Emerge From the Verge
Refining Your Purpose to Find a Way Forward
Forward can be a relative direction. In business we always want to be moving forward, but unlike North or West, each business has to define forward for itself. Apple Computer thought its forward lay in the launch of a new product. Based on an innovative touchscreen technology, it was set to bring real computing power to your pocket and bring Apple back to the lead in the consumer tech race. This product was 1993’s Apple Newton PDA.
The Newton was a failure and not just compared to the iPhone’s unprecedented success. One of a string of misguided and expensive attempts at consumer electronics, developing the Newton cost Apple $100 million but never really sold. Far from being a step forward, it nearly broke the company.
With its stock price at a historic low and only a few weeks from bankruptcy, founder Steve Jobs returned to the CEO’s seat in 1997. One of the first things he did was scrap the Newton product line. He scrapped a lot of product lines – the QuickTake Camera, StyleWriter Printers, Workgroup Servers, Performa Computers and the Pippin Set-top multimedia TV box. Jobs knew that the purpose and story of the company had to be crystal clear, and anything that didn’t directly forward that singular idea – making the computer personal – was an obstacle.
Following the Color Classic, the iMac was not a technological statement. Steve Jobs’s first new product was a very good computer but performance-wise it wasn’t blowing competitors out of the water. Instead, Apple told the story of the product through the Think Different campaign. The iconic “1984” ad introducing the groundbreaking Macintosh never showed the computer and the Think Different advertisements didn’t show the iMac. But each defined the narrative of its respective product’s larger purpose: “the computer for the rest of us,” in the case of the Mac, and the computer for “the crazy ones,” in the case of the iMac. The iMac was a statement of purpose, an affirmation of brand identity. iMac marketing focused on two things: appearance and simplicity wrapped in a story. By looking completely different from any other computer on the market and being so simple that in one famous ad a seven-year-old (and his dog!) set it up in less than ten minutes, it was an incredible distillation of “making the computer personal.”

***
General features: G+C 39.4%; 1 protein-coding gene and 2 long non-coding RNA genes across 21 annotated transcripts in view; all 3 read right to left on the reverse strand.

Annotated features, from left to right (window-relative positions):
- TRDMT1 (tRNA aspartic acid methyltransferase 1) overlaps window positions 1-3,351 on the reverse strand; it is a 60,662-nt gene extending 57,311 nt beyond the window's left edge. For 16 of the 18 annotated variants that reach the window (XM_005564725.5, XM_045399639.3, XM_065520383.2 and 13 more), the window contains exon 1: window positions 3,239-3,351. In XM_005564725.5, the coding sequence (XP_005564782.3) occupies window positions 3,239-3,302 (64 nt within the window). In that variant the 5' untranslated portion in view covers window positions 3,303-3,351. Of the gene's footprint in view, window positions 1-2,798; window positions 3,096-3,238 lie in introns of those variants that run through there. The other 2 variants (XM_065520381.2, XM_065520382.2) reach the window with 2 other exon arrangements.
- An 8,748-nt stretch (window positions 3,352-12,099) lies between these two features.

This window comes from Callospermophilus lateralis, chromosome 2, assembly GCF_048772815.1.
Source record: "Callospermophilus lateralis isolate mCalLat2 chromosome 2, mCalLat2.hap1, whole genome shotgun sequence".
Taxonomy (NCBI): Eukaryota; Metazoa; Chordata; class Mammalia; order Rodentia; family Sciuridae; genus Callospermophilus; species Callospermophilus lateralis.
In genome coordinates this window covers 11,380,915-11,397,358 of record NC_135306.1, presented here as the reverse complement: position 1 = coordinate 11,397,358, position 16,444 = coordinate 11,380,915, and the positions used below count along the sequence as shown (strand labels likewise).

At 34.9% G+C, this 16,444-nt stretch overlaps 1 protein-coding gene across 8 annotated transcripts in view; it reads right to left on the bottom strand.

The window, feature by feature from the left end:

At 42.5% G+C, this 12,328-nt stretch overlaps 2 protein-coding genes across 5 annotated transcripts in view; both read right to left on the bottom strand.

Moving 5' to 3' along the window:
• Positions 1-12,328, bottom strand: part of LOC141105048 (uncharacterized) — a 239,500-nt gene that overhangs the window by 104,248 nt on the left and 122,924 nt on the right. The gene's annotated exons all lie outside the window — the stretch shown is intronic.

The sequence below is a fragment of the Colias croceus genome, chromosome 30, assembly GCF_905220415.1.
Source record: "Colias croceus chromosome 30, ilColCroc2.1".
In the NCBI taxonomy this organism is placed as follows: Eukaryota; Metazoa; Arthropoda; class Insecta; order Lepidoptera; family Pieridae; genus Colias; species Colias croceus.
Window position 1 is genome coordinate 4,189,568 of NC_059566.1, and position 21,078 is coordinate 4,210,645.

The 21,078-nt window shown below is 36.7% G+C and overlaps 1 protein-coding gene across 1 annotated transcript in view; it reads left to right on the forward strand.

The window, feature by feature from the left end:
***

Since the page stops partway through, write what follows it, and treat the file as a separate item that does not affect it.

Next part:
Apple had struggled because it panicked, trying to be everything to everyone. In 1993, the statement “Apple is releasing a handheld computer” didn’t mean anything because there was nothing about the Apple brand for customers to respond to; and there hadn’t been any real excitement about the brand since 1984’s Macintosh. In fact, the design aside, the iMac and the Macintosh share a striking amount of DNA – because both were designed to serve the same singular purpose in a way that many of the Apple products between them failed to do.
In 2007, Apple introduced the iPhone, a bold new product based on innovative touchscreen technology, set to bring real computing power to your pocket. But unlike the Nexus, the iPhone was launched by a brand that had found meaning, a brand that had emerged from the verge of bankruptcy by letting go of everything pulling it sideways and finding its forward.
There’s only one direction companies have for getting through to the other side of crisis. What does that mean for your company? It may mean shedding the things that don’t serve your singular idea or refining your offerings into a clearer statement of purpose – but first you must know what that purpose is. Apple used to the art of storytelling to introduce products to consumers. The campaigns spoke to who the consumer would become with the purchase, what group they would now be privy to once they become an Apple user. When looking to reinvent your own company, focus on the story and purpose, and the rest will follow.